I resigned from my appointment to the appraisal board in North Dakota. We had a devastating flood in the Red River Valley in the spring of 1997, my office was wiped out with over five feet of water inundating all my files, records, and computers. Our family residence had water up 2" on the floor joists and the front basement wall of our house moved in about 6" and we had to remove and replace it.
With the bad came the good, I rescued a metal desk out of a dumpster and moved my office into our recently cleaned out basement. So began the most rewarding and devastating appraisal period I've ever experienced. My company, myself and two others appraised approximately three to five homes per day, most of them were in such bad condition they were torn down by the city after our appraisals were complete. We appraised in both Grand Forks (ND) and in East Grand Forks (MN). It was ironic but the East Grand Forks buyout program targeted my company as the most conservative and the Grand Forks buyout program called us the most liberal company. We just provided our opinion!
Things were moving along with the cleanup and restoration of the city, my business was growing by leaps and bounds, I enjoyed a very good relationship with lenders and other clients. I was known for tackling the tough ones and providing a professional well supported opinion of value. One of my appraisers was a little hard to trust so I set him up with lenders in Crookston (30 miles east of Grand Forks) and had hime establish the company name over there. As he was still an apprentice at the time I spent countless nights and weekends in Crookston overseeing his work product. We had a good professional relationship.
In 1999 the state appraisal board hired Alan Hummel to provide some education. He gave a series of seminars sounding kind of like Sheriff Andy Taylor, oh shucks this is USPAP and by golly it may not be quite right doing things that way! At the same time Alan was hired as the primary reviewer for the state of ND. I completed an appraisal on a property near a new middle school, the appraisal was completed for a client who was suing the city, trying to increase their payment for a taking. My clients attorney requested I appraise the property considering its highest and best use and to provide a summary appraisal report. I completed the report but the night before trial the attorney informed me they would like the appraisal re-written to comply with the 'yellow book' or eminent domain appraisal. There was not enough time to properly complete it so I made a mistake and put together a very rough addendum to the report. The court hearing took place and the largest difference in my opinion and the opinion of the city's appraiser was what the highest and best use was. My opinion was a transitional use as residential but the eventual use would be commercial of some type. My opinion was based on there being no zoning at the time of appraisal of the subject property and the area surrounding the subject being zoned multi family or commercial. The other appraiser considered it residential even though there was a sort of car shop next door, a new middle school across the street and a proposed hospital to the west. The other appraiser in conjunction with the city assessor sent in a complaint to the appraisal board concerning my calling the property commercial as it's highest and best use eventually. Mr. Hummel had the opportunity to review the report.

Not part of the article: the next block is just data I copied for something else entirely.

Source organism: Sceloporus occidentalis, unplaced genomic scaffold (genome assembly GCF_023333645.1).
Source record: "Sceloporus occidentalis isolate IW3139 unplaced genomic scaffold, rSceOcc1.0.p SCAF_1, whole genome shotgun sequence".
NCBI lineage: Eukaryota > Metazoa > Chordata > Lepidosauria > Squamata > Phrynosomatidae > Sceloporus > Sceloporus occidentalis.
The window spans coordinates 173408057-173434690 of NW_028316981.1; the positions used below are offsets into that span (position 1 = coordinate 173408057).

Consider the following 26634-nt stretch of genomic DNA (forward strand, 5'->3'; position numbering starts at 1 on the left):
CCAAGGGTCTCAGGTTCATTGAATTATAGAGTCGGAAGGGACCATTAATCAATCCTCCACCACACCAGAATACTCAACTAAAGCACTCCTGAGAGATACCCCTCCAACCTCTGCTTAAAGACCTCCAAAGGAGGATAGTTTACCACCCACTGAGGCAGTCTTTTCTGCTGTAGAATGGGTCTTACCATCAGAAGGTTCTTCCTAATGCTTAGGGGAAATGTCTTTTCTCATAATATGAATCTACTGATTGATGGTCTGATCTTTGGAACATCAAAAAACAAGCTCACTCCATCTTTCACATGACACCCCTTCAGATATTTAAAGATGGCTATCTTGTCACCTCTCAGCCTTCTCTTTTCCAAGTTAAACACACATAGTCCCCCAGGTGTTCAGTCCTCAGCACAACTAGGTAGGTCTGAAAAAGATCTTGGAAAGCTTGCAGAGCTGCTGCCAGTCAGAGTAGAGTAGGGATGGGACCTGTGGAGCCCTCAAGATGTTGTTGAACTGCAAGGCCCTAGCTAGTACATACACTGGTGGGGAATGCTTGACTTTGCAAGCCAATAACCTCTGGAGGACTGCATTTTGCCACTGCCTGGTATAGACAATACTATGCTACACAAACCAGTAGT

I'll continue the story in a few days......